Indonesia recently became the 10th-largest manufacturing nation in the world. But there’s still a long way to go for Indonesian manufacturers. Could the Making Indonesia 4.0 plan help Indonesia move up the ranks?

Indonesia has high hopes for apparel and textile industries

The Indonesian government’s Making Indonesia 4.0 plan lists five key sectors for transformation:

  • Food and beverage
  • Textile and apparel
  • Automotive
  • Chemicals
  • Electronics

Among the five sectors, the textile and apparel sector has attracted significant attention. The government hopes to become one of the world’s top five textile and apparel producers by 2030.

Indonesia’s Ministry of Industry predicts the country’s combined textile and apparel exports will grow to $15 billion in 2019, up from $12.58 billion in 2017.

As part of the Industry 4.0 plan, the government is pushing to digitalize the textile industry. The plan encourages this growing industry to adopt Industry 4.0 technologies like virtual reality, 3D design, automation and the Internet of Things. And the government is offering tax incentives to manufacturers to adopt these technologies, as well as facilitating low-interest financing for new machinery.

Muhdori, the Ministry of Industry’s director of textile and other apparel industries, hopes the application of those technologies will have a profound impact on Indonesia. Such technologies could lead to the establishment of the first smart factories in Indonesia’s apparel industry.

The benefits and challenges for Indonesian manufacturers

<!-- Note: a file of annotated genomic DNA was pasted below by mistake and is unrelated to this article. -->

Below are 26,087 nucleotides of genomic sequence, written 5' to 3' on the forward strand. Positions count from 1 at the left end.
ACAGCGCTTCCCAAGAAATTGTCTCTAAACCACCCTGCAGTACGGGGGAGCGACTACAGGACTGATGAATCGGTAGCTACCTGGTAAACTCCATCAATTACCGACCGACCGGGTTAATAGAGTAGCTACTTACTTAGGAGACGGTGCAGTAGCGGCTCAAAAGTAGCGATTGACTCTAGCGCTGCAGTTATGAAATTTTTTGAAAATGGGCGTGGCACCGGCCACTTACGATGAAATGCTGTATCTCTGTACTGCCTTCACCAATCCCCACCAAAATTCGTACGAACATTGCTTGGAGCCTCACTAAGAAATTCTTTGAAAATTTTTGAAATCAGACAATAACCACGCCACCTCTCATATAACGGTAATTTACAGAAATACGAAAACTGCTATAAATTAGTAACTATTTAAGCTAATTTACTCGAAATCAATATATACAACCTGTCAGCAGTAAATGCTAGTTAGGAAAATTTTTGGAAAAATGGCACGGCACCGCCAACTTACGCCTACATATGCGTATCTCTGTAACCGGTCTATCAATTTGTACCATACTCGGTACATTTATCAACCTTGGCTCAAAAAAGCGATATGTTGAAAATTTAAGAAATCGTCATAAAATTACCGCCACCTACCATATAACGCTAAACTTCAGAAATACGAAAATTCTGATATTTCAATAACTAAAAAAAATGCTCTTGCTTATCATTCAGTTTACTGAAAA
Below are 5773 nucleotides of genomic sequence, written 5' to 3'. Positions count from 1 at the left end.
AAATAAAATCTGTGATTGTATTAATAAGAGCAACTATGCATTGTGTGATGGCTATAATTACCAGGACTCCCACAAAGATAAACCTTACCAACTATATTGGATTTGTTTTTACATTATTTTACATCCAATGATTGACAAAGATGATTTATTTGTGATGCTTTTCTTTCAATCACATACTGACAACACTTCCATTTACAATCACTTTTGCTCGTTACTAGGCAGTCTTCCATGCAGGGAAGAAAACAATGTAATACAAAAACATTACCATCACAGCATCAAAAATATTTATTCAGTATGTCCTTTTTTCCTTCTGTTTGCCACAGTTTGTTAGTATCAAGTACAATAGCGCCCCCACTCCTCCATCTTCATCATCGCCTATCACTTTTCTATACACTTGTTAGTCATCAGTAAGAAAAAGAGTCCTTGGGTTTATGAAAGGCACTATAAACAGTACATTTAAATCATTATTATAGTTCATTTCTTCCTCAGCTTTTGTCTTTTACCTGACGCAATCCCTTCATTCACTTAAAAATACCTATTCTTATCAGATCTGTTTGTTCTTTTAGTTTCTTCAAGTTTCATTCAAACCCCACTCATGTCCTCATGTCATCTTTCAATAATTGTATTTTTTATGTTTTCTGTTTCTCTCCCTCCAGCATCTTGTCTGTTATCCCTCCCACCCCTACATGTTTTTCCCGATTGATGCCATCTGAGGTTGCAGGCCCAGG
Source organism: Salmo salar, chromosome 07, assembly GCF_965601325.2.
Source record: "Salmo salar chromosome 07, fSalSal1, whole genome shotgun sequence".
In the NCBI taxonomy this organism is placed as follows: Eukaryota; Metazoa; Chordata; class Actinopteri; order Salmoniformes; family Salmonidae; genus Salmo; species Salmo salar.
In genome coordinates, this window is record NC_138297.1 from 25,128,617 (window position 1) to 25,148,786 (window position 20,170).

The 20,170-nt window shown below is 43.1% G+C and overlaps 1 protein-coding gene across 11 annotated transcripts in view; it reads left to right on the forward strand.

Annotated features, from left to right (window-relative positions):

Indonesia’s Industry 4.0 plan has many benefits for manufacturers, such as higher efficiency, fewer human errors and improved product quality. And with the policy’s backing, more foreign investors might be willing to invest in Indonesia’s manufacturing sector.

The technologies will also provide Indonesia’s textile sector with a new generation of production monitoring tools. For example, technologies like QR codes can help buyers monitor production remotely. With this improved transparency, manufacturers can lessen mistakes and improve production efficiency.

However, the apparel sector still faces significant challenges with implementing Industry 4.0 technologies. Manufacturers must consider the return on investment in the technologies before investing in them.

Ade Sudrajat, chairman of the Indonesian Textile Association, said:

[Industry 4.0] cannot yet be applied at all levels. If wages are competitive and output is the same, companies won’t invest in new machinery.